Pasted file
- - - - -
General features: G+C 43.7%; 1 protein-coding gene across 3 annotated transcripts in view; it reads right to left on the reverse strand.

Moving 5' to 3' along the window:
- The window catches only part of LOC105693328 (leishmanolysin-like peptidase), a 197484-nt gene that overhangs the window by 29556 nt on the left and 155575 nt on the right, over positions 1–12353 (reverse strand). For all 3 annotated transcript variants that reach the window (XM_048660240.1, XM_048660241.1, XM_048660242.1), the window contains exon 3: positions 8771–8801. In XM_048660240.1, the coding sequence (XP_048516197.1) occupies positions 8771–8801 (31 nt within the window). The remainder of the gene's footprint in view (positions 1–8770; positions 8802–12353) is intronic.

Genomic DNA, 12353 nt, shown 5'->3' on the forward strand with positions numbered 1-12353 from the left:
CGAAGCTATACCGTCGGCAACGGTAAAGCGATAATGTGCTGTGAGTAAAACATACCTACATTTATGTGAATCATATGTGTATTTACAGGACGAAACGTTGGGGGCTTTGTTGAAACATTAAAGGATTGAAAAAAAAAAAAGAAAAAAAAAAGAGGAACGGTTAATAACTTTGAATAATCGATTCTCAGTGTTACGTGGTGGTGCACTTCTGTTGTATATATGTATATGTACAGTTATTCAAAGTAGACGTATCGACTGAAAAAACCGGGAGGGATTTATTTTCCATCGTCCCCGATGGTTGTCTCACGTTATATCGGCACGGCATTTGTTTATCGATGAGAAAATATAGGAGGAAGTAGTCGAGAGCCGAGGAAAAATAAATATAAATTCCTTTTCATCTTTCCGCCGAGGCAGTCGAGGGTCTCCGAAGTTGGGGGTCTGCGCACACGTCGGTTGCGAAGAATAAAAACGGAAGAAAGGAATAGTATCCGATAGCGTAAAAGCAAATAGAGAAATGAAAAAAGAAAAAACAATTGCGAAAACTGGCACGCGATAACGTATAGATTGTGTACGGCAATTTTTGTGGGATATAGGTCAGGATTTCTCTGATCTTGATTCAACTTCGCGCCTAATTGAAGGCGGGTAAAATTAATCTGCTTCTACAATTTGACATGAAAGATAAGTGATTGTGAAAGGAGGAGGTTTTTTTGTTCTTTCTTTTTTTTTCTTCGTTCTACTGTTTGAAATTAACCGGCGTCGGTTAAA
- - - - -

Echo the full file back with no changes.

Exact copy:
General features: G+C 43.7%; 1 protein-coding gene across 3 annotated transcripts in view; it reads right to left on the reverse strand.

Moving 5' to 3' along the window:
- The window catches only part of LOC105693328 (leishmanolysin-like peptidase), a 197484-nt gene that overhangs the window by 29556 nt on the left and 155575 nt on the right, over positions 1–12353 (reverse strand). For all 3 annotated transcript variants that reach the window (XM_048660240.1, XM_048660241.1, XM_048660242.1), the window contains exon 3: positions 8771–8801. In XM_048660240.1, the coding sequence (XP_048516197.1) occupies positions 8771–8801 (31 nt within the window). The remainder of the gene's footprint in view (positions 1–8770; positions 8802–12353) is intronic.

Genomic DNA, 12353 nt, shown 5'->3' on the forward strand with positions numbered 1-12353 from the left:
CGAAGCTATACCGTCGGCAACGGTAAAGCGATAATGTGCTGTGAGTAAAACATACCTACATTTATGTGAATCATATGTGTATTTACAGGACGAAACGTTGGGGGCTTTGTTGAAACATTAAAGGATTGAAAAAAAAAAAAGAAAAAAAAAAGAGGAACGGTTAATAACTTTGAATAATCGATTCTCAGTGTTACGTGGTGGTGCACTTCTGTTGTATATATGTATATGTACAGTTATTCAAAGTAGACGTATCGACTGAAAAAACCGGGAGGGATTTATTTTCCATCGTCCCCGATGGTTGTCTCACGTTATATCGGCACGGCATTTGTTTATCGATGAGAAAATATAGGAGGAAGTAGTCGAGAGCCGAGGAAAAATAAATATAAATTCCTTTTCATCTTTCCGCCGAGGCAGTCGAGGGTCTCCGAAGTTGGGGGTCTGCGCACACGTCGGTTGCGAAGAATAAAAACGGAAGAAAGGAATAGTATCCGATAGCGTAAAAGCAAATAGAGAAATGAAAAAAGAAAAAACAATTGCGAAAACTGGCACGCGATAACGTATAGATTGTGTACGGCAATTTTTGTGGGATATAGGTCAGGATTTCTCTGATCTTGATTCAACTTCGCGCCTAATTGAAGGCGGGTAAAATTAATCTGCTTCTACAATTTGACATGAAAGATAAGTGATTGTGAAAGGAGGAGGTTTTTTTGTTCTTTCTTTTTTTTTCTTCGTTCTACTGTTTGAAATTAACCGGCGTCGGTTAAA